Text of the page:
On a snow-frosted corn field in Nebraska, where the edgeless prairie fades into an expansive gray sky, the only sounds are moans from the winter wind, and the crackle of boots on brittle ice. There’s a bearded hiker with a modern backpack, trekking poles, and a trail-worn expression, marching through a corridor of frozen corn stalks. It’s December, in the middle of Nowhere, America, and his infrequent encounters with passing farmers are met with suspicion, sometimes fear, and sometimes anger. Who is this crazy man? Why is he walking overland, in the winter, through a region where there isn’t a mountain, forest, or long-distance hiking trail for hundreds of miles? Who does that?
Ken Ilgunas isn’t a outdoor adventurer in the traditional sense. He’s a journalist and an environmentalist who is hiking 1,700 miles along the proposed route of the Keystone XL oil pipeline, which would transport crude oil from the tar sands region in northeastern Alberta to the Gulf Coast of Texas. It’s a controversial project that is close to becoming a reality, and Ilgunas sought a kind of high-visibility action that would help raise awareness about the effects of North America’s unquenchable thirst for oil. But, he admits, wanted also simply wanted to embark on a long journey, and experience a quieter slice of the American outdoors “while it’s still there.”
Ilgunas began his hike in Hardisty, Alberta, in late September. He said the late-year start was a result of summer obligations, deadlines for another book project, and last-minute preparations. The creep of colder weather didn’t bother him because he planned to hike fast and move south ahead of winter. Physical maladies set in early in the walk, with the lingering effects of a broken toe, blisters, and shin splints slowing his progress. By the time he reached Montana in late October, he had switched his lighter camping gear for winter clothing and a heavy sleeping bag, and was regularly hiking through ice storms and blizzards.
He generally stuck close to the direct line of the proposed pipeline, hopping fences and trespassing over private farmland rather than take a more roundabout route on roads. On the few occasions he was caught trespassing, many residents invited him to their homes for dinner and a hot shower, defying the frequent warnings he received that landowners would shoot him on sight. He was continuously delighted by the kindness of people in the rural Midwest, but said he still often felt an underlying vein of resentment.
“I was in Buffalo, South Dakota, sitting at a kitchen table of a family who offered to give me a place to stay for the night,” he wrote in his blog. “‘For someone with a college education, what you’re doing is pretty stupid,’ said the woman of the house. ‘I mean, it’s really stupid.’ She was, and had been, laying on the criticism pretty thickly, but I was stupidly content, as I was eating the eighth pancake she’d made me, slathered in butter, and dripping with blueberry syrup. We’d had this discussion, it seemed, a half-dozen times, and I’d long ago given up trying to justify my trip, neglecting to parry her attacks with fresh retorts.”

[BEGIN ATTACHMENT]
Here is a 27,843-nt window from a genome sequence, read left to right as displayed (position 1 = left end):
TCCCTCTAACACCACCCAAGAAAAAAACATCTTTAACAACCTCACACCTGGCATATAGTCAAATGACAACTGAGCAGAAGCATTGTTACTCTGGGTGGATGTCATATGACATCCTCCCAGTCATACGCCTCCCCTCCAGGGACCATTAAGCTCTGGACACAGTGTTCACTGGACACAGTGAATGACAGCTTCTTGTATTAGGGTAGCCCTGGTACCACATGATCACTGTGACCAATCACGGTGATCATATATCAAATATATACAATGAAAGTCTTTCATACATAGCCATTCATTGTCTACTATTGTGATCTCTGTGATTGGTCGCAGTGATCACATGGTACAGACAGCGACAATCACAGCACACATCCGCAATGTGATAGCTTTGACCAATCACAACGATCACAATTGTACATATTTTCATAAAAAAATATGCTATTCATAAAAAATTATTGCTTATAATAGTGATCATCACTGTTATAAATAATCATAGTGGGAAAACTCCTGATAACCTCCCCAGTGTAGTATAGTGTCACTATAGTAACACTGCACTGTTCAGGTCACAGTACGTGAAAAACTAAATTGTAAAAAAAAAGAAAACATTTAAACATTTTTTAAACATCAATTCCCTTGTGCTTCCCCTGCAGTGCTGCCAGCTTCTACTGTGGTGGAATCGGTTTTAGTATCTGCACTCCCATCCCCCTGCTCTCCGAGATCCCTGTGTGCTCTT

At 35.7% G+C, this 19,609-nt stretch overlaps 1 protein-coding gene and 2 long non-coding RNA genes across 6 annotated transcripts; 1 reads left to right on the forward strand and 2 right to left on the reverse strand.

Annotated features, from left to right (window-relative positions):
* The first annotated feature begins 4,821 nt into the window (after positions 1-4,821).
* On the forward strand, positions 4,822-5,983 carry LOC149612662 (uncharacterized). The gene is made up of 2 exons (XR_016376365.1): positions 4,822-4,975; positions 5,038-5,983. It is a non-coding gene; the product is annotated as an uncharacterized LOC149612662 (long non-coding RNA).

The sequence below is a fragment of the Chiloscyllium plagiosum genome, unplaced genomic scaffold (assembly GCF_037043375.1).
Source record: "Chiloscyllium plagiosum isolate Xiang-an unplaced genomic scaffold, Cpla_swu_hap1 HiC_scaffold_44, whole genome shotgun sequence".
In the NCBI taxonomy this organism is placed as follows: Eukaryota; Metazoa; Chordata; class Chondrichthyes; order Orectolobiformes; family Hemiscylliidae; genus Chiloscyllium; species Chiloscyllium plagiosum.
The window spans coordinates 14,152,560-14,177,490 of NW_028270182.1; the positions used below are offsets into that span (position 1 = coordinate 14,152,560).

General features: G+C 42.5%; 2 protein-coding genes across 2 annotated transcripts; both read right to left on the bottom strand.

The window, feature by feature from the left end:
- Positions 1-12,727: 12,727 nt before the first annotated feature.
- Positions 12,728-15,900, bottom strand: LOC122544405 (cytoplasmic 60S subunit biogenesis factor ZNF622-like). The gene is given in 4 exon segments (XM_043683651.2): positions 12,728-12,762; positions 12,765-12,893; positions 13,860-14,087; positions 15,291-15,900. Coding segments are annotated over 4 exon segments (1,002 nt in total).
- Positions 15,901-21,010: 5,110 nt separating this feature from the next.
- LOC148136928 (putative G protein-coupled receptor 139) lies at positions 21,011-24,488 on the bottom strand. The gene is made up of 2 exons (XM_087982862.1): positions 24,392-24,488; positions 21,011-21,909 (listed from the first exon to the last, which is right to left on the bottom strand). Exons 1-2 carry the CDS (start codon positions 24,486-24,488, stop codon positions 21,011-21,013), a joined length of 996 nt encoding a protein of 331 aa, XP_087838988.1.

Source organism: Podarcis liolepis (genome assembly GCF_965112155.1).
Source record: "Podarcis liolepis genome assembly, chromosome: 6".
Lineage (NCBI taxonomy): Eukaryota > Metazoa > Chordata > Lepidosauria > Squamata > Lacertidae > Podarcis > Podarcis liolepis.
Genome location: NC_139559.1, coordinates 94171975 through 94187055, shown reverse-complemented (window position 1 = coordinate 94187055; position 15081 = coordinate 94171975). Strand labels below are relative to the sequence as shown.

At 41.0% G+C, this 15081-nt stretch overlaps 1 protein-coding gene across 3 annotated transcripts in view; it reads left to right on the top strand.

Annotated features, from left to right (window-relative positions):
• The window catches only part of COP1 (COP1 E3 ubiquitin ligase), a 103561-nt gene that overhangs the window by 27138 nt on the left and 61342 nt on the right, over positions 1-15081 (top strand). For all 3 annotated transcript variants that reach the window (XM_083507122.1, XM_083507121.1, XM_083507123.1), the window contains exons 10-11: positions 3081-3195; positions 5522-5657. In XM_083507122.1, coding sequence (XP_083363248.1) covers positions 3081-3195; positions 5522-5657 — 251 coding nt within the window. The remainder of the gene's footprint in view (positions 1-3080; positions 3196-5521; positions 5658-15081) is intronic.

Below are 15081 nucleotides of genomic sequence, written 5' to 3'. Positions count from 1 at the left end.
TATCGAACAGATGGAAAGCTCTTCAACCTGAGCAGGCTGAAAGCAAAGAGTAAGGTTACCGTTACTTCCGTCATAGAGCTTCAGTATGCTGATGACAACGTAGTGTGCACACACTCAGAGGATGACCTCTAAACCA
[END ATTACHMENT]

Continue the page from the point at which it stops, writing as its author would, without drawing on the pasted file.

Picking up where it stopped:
Ilgunas said the frequent admonishing about his “insanity” does have an impact, and he sometimes finds himself paused in a snow-dusted cornfield with pain throbbing in his shins and feet, wondering what in the world he’s trying to accomplish. He’s walking across the plains, all alone, feeling his body become more weary by the day, just to shoot photos of big-sky sunsets and interview people who by a large majority supported the pipeline project and disapprove of his “stupid” journey. During his wanderings, he was pinned down by blizzards, surrounded by a posse of paranoid Montanans, chased by a herd of angry cattle, and arrested by a suspicious police officer who escorted him out of town.
“Such thoughts are like burrs stuck to my pant leg, prickling me once every few strides,” he wrote. “It’s not until I get out onto the open prairie, or into canyon country, or under a ceiling of stars that I’m finally able to shake them off. There is a wild joy that swells in my chest. Every day there is a new trial. There’s something new to learn; something new to see with every step, every turn, every drop into a canyon labyrinth. It’s an infusion of newness. And when immersed in this constant newness — when every step is exploratory, every interaction, novel, and every day completely different from the previous — it’s hard to think of going back again to the dullness of the normal, the expected, the planned.”